This funny monologue for actresses comes from an educational comedy play called The Greatest Play Ever Written by Wade Bradford. Written in 2011, the premise of the play is that the narrator attempts to write the greatest play ever by combining all the major literary elements: conflict, genre, character, irony, symbolism.
The scene that includes Cassandra's monologue is a comic mash-up that pokes fun at various characters and situations famed in Greek mythology. The complete script is available at Heuer Plays.
According to ancient legends, Cassandra could predict the future, yet no one ever believed her. According to Greek mythology, she was the daughter of King Priam and Queen Hecuba of Troy. Legend also has it that Apollo gave her the ability to tell prophecy to seduce her, but when she still refused he cursed her so that no one would believe her prophecies.
She foretold that Paris's capture of Helen would cause the famed Trojan War and the destruction of her city. But since the Trojans welcomed Helen, Cassandra was seen as misunderstood or even a mad woman.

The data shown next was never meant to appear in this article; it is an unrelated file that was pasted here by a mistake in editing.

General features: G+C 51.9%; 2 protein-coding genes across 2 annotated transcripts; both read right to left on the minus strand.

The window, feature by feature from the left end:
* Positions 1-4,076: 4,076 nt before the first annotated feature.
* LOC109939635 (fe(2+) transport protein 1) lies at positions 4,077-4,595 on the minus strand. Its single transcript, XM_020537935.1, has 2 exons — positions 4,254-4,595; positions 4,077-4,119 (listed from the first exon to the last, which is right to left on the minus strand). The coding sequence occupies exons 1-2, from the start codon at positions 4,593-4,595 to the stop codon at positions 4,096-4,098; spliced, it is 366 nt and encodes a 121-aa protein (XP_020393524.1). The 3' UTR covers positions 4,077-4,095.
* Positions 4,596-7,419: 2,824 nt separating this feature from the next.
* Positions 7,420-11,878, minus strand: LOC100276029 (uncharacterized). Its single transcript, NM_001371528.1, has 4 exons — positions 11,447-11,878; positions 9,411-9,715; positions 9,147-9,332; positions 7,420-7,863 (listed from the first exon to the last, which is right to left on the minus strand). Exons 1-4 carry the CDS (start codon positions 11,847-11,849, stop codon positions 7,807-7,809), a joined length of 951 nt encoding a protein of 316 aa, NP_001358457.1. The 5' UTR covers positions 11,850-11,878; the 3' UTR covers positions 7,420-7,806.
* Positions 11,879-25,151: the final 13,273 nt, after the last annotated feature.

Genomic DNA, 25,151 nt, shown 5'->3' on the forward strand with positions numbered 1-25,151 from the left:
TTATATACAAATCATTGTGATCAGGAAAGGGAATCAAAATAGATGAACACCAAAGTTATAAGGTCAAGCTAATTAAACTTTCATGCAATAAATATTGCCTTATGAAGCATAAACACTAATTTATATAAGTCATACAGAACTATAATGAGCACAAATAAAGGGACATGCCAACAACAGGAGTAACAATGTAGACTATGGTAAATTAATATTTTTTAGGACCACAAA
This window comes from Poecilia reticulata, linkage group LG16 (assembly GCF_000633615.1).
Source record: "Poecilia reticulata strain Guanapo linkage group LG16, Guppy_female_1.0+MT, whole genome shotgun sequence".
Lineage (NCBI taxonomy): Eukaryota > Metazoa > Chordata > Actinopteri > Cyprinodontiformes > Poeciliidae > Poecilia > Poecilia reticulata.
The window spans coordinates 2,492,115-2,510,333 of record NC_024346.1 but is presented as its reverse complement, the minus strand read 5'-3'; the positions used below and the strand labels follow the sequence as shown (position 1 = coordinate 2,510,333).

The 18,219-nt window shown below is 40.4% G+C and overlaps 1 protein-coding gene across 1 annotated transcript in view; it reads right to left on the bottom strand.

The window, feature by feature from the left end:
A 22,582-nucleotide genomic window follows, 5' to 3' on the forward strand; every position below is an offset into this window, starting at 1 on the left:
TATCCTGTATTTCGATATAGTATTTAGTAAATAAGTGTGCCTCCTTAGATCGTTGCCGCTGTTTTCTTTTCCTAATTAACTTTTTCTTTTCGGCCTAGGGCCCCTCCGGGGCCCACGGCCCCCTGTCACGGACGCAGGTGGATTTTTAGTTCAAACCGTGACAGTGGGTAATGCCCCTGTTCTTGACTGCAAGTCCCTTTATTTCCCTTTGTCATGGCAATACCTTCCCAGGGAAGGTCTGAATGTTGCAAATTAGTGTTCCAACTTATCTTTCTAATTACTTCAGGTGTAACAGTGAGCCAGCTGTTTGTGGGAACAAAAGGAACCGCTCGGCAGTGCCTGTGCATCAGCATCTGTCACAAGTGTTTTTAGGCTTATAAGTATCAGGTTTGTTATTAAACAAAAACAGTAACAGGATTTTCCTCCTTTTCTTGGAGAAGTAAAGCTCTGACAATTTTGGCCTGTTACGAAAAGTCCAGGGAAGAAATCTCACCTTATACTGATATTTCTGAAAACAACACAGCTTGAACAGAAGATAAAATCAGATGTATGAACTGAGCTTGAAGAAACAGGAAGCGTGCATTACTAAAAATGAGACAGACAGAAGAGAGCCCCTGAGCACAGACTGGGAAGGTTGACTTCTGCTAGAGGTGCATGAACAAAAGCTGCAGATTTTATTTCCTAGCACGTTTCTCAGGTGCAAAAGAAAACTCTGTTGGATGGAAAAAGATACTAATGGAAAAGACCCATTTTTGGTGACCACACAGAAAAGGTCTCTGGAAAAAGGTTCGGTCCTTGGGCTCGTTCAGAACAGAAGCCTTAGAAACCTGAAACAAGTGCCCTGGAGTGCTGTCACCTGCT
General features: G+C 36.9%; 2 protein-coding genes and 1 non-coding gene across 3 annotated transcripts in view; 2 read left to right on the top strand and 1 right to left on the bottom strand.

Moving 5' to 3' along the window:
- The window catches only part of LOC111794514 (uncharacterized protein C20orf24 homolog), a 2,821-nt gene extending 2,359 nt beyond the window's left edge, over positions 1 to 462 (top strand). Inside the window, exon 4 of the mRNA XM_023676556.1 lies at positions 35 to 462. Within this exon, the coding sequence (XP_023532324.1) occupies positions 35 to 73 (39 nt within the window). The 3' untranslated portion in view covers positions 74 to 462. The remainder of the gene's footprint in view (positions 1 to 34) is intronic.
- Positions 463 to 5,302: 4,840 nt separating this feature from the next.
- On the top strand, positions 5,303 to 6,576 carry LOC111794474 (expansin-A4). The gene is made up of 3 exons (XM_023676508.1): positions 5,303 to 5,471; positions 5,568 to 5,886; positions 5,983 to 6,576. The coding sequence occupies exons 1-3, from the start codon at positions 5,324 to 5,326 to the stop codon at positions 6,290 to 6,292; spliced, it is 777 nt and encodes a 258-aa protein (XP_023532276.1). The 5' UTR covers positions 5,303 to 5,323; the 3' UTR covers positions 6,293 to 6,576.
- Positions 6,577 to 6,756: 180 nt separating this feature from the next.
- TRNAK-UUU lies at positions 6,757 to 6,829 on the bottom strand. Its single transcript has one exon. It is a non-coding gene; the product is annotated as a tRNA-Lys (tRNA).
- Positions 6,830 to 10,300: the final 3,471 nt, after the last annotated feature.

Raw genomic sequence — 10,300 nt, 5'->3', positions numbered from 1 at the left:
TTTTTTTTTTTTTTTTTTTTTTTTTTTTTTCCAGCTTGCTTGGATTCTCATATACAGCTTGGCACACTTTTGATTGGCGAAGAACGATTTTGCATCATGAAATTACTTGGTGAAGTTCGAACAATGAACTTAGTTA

Monologue Summary and Analysis
In this scene, Cassandra is at a party in the city of Troy. While everyone around her celebrates the marriage of Paris and Helen, Cassandra can feel that something is not right. She mentions:
"All is twisted and sour-and I am not just talking about the fruit punch. Can you not see all of the signs?
Cassandra complains about all of the ominous signs around her by pointing out the ironic behavior of the party guests around her, such as:
"Hades is the Lord of the Dead, yet he's the life of the party… Prometheus the Titan gave us the gift of fire, but he's banned smoking. Ares has made peace with the fact that his brother Apollo isn't very bright… Orpheus only speaks the truth, but he plays a lyre… And Medusa just got stoned."
The play on words and allusion to Greek mythology creates jokes that tend to be a crowd-pleaser, especially for literature geeks who don't take themselves too seriously.
Finally, Cassandra ends the monologue by saying,
We are all doomed to die. The Greeks are preparing an attack. They will lay siege to this city and destroy this city and everyone within these walls shall perish by flame and arrow and sword. Oh, and you're out of napkins.
The mixture of contemporary colloquial speech and dramatic presentation reserved for Greek plays creates a comedic juxtaposition. Plus, the contrast between the gravity of everyone being "doomed to die" with the triviality of having no napkins finishes the monologue with a humorous touch.